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Standards Setting

About AABB’s Standards Programs

Since 1957, AABB has been a leader in the development of voluntary standards in blood bank blood component collection, processing, and transfusion. These standards, along with the requirements detailed in the Accreditation Information Manual, provide the basis for the AABB Accreditation Program. Over the years, AABB’s standards-setting program has moved beyond the blood bank to encompass new disciplines and activities.

Learn more about our Standards Programs and the current versions of Standards that AABB publishes.

How Standards are Created

A volunteer committee of experts, known as a Standards Program Unit (SPU), develops each set of Standards. Each SPU is composed of AABB members who serve as technical experts, liaisons from other AABB committees, and representatives from other organizations.

The Standards requirements are based on good medical practice, scientific data, principles associated with good manufacturing practices and quality assurance, and applicable regulations. When possible, the standards are written to be consistent with the requirements of other standards setting and accrediting bodies and to recognize regulatory environments different form that of the United States.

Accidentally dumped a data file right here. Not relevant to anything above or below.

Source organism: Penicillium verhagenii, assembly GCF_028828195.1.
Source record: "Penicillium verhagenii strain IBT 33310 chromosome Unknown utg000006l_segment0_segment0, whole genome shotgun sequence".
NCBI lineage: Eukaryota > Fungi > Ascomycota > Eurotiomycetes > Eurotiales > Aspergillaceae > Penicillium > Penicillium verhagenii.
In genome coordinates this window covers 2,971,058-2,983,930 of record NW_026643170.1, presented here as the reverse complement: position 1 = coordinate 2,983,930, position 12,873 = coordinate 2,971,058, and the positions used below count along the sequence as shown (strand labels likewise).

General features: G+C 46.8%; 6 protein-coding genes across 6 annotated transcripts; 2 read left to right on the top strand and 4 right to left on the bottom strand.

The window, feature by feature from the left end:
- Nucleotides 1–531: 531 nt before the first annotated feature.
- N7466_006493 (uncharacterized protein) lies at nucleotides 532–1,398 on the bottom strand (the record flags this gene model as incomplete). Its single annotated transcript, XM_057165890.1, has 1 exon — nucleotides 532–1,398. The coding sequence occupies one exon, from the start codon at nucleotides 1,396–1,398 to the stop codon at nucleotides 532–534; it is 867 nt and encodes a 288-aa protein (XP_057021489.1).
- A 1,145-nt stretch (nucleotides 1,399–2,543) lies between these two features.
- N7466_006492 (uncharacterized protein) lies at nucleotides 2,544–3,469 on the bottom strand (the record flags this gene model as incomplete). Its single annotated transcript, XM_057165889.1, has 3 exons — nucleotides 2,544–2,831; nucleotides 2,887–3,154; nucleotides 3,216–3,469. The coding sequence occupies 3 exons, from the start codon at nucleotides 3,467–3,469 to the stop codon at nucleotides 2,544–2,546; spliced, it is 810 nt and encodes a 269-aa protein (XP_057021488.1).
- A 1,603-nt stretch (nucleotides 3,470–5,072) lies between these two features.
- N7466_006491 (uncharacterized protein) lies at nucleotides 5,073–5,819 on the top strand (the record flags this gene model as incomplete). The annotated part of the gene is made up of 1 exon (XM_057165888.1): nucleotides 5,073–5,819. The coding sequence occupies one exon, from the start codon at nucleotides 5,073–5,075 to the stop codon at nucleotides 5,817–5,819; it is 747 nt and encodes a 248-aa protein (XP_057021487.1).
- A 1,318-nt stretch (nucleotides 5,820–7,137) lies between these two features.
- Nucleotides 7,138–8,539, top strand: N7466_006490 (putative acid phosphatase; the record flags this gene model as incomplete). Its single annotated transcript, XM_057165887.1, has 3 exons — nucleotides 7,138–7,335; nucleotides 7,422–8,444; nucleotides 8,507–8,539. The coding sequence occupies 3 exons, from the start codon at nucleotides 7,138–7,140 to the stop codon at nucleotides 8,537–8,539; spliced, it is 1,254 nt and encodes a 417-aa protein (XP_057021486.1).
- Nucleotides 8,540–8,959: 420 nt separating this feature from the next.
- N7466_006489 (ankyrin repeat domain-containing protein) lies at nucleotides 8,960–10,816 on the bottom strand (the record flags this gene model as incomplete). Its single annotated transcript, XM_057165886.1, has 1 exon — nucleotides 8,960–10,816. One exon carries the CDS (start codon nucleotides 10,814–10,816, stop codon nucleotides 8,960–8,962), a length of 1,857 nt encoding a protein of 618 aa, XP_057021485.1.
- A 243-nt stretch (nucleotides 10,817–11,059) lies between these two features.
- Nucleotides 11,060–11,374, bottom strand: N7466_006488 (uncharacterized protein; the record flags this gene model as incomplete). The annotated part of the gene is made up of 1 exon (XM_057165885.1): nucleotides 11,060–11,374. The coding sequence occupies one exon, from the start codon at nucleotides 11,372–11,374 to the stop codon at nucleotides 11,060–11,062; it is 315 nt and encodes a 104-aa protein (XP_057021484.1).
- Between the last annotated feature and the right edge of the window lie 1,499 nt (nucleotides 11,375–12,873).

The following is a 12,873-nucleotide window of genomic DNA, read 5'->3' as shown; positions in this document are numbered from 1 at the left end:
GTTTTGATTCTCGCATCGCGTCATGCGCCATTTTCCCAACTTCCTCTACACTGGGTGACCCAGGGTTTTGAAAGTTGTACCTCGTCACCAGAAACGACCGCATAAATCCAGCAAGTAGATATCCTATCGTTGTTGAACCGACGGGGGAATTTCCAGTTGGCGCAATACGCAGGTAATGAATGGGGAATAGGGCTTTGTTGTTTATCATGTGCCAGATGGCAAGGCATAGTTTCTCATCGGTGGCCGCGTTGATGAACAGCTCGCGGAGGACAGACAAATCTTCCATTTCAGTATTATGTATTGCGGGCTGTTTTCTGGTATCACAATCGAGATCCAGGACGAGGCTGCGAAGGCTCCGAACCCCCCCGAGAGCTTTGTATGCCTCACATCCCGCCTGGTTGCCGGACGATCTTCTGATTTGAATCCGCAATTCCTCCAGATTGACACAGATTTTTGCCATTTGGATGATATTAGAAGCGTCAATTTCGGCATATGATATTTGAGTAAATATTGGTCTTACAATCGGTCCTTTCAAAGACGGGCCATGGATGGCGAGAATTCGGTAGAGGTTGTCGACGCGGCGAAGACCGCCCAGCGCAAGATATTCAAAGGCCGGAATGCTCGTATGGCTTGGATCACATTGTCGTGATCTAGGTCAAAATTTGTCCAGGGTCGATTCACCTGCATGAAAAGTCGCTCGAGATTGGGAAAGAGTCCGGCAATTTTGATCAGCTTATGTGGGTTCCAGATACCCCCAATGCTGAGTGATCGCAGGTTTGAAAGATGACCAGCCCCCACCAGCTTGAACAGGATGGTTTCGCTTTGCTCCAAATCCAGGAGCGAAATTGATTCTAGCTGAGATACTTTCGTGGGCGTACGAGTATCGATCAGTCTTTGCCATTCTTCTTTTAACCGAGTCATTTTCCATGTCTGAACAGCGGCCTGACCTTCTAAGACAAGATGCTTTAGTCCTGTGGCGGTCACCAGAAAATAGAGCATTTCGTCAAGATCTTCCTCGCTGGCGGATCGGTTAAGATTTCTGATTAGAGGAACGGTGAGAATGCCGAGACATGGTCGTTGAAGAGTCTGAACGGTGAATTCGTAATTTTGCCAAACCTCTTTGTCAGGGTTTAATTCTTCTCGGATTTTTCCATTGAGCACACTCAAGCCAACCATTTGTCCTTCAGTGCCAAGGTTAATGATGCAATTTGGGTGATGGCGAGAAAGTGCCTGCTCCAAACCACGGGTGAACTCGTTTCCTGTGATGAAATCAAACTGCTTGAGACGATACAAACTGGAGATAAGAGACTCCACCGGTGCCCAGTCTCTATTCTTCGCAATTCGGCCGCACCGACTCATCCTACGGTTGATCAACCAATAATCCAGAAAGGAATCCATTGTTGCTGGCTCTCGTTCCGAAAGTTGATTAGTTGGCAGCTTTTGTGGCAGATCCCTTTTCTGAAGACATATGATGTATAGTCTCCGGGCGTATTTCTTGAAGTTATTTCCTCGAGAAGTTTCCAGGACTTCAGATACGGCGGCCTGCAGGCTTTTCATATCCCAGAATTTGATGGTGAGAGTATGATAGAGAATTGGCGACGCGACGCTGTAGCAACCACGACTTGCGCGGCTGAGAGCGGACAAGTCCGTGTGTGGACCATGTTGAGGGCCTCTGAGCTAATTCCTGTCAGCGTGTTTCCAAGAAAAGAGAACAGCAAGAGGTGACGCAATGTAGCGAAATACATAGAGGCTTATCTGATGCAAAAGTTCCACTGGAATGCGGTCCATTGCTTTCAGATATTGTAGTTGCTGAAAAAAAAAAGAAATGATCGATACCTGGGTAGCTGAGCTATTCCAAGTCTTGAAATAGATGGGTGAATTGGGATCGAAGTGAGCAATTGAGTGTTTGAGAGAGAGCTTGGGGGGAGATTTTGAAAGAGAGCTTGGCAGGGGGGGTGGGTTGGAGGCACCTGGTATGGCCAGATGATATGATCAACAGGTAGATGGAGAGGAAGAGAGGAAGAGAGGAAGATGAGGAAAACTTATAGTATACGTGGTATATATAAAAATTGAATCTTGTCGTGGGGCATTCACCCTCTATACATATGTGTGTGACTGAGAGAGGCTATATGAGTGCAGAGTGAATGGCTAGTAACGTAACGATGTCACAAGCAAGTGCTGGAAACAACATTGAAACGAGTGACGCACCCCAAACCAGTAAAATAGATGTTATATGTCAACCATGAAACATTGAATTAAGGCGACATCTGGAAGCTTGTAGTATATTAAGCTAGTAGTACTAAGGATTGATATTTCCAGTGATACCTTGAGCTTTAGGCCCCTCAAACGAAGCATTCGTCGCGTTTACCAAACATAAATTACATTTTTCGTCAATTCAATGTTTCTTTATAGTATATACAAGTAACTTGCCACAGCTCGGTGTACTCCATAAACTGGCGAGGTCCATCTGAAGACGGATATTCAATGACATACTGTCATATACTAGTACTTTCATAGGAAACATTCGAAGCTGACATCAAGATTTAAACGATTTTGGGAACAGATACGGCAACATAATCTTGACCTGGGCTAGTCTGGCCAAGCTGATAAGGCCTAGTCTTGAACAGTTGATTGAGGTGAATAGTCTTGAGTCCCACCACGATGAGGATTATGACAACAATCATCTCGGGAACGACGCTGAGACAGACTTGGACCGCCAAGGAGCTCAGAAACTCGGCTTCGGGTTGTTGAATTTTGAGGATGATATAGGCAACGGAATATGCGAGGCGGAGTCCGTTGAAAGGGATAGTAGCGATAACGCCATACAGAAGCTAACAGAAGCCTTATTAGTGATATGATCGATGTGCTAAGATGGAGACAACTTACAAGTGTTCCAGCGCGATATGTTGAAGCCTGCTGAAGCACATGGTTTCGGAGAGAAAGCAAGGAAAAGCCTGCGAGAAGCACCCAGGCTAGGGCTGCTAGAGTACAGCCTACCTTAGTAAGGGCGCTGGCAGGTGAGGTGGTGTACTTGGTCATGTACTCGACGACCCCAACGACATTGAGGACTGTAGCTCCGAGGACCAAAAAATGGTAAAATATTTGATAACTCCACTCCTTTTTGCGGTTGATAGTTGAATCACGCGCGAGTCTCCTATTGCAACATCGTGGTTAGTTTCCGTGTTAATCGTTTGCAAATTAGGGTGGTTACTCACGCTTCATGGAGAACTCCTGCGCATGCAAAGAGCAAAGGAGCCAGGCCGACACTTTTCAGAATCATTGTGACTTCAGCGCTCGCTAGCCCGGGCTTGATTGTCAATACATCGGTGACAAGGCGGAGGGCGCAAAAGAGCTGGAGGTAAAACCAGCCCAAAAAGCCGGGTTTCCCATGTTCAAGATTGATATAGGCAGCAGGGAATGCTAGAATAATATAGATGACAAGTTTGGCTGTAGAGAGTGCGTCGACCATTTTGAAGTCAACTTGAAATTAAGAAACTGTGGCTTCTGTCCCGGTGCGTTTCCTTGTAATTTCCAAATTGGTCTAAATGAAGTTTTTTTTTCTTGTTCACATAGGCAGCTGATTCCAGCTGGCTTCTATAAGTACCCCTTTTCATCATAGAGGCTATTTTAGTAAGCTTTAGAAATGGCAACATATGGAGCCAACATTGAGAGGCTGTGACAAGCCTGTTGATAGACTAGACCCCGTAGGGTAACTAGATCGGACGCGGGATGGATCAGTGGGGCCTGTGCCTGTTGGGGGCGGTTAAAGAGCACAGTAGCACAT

How to Join a Standards Program Unit

Any individual AABB individual member can apply to serve on an SPU at any point during the year. Terms of service last for a minimum of one edition of Standards and a maximum of two editions. Committee membership is determined once every two years for each edition of Standards and approved by the current or incoming chair of the SPU and the AABB Board of Directors.

Setting Standards Around the World

AABB Standards combine internationally accepted quality management system requirements with relevant technical requirements for each discipline. As such, the Standards can serve as the basis for accreditation anywhere in the world. While some requirements are based on the U.S. FDA’s regulations, a committee with international expertise can review requests for variance that involve a departure from U.S. public health priorities. Learn more about Requesting a Variance.

AABB has also helped international public health systems by using Standards templates to assist the Latin American, Caribbean, and African regions in developing region-specific standards. AABB hopes that these Standards templates, which incorporate blood banking terminology and are compatible with the universally accepted ISO (International Organization for Standardization) 9000 standards, can be used as the foundation for standards-setting and accreditation programs in any region of the world.